- PGY3 residents may enroll in the Global Health Costa Rica elective.
|Global Health Costa Rica elective|
Academics and research
- We have excellent opportunities for research—since 2013, three of our residents have been national winners of the American College of Physicians Resident Research Competition.
- Residents routinely present their research at local, regional, and national conferences.
- Academic forums include daily noon conferences and monthly academic-half day conferences.
|2023 Research Symposium|
- We provide our residents with many study and society perks, including:
- American College of Physicians membership
- NEJM Knowledge+
- Johns Hopkins PEAC ambulatory curriculum
- ACP board prep curriculum
- Our schedule allows for one week each academic year of self-directed study.
- PGY-3 residents receive a $3000 stipend to apply toward board review preparation.
- Our residents take the ACP In Training Examination (ITE) annually. We use these results to personalize our recommendations for board prep for each resident.
- Residents can choose to enroll in a mentored and monitored study program
- UND medical school provides consultation with an educational specialist for those who are interested in working with a professional to optimize test taking and studying strategies.
Teaching and mentoring
- Our residents have ample opportunity to develop their teaching skills in both formal and informal settings. From leading case conferences and POCUS sessions to one-on-one teaching on the floors or in the clinic, our residents educate peers, students, and faculty. For those who wish to dedicate two to four weeks to teaching, our Resident Educator elective is the perfect opportunity.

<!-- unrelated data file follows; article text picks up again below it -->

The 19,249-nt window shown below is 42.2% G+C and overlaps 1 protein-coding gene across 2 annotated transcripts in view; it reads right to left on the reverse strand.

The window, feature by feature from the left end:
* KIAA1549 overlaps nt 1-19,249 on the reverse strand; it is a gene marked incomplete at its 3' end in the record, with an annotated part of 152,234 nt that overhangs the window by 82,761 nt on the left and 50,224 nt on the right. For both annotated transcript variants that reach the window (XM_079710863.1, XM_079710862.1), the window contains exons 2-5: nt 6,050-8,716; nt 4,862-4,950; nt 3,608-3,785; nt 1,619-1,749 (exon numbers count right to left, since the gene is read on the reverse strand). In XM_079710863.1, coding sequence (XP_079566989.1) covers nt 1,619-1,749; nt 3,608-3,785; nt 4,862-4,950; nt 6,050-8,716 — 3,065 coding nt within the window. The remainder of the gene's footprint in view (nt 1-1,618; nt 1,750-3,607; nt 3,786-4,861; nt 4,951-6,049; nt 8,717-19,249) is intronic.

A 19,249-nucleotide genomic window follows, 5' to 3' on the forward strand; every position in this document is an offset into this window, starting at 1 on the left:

- Residents run “Board Review” conferences.
- The Fargo campus of the UND School of Medicine and Health Sciences supports the largest number of UND medical students on a continual basis. UND medical students on medicine clerkships are regular members of our inpatient teams.
- We welcome visiting medical students from other schools to visit our program and join our teams.
- Fourth-year students on their acting internships may also join resident teams on night float, cardiology, critical care medicine, and medicine sub-specialty electives.
- Our residents attend an annual class leadership retreat. Residents utilize the Myers-Briggs Type Indicator and CliftonStrengths assessments to identify inherent strengths and learn how to develop them.
- Leadership opportunities abound for our residents. Examples include: serving on hospital committees, teaching history and physical examination skills to first and second year medical students, serving on UND medical school committees, and serving as an elected resident representative.
- Our program is resident-driven; our residents work closely with faculty and program leadership to develop and design the academic curriculum and clinical experiences. Residents with innovative ideas are encouraged to share and be a part of working to operationalize new initiatives.
|Health Equity Committee Events|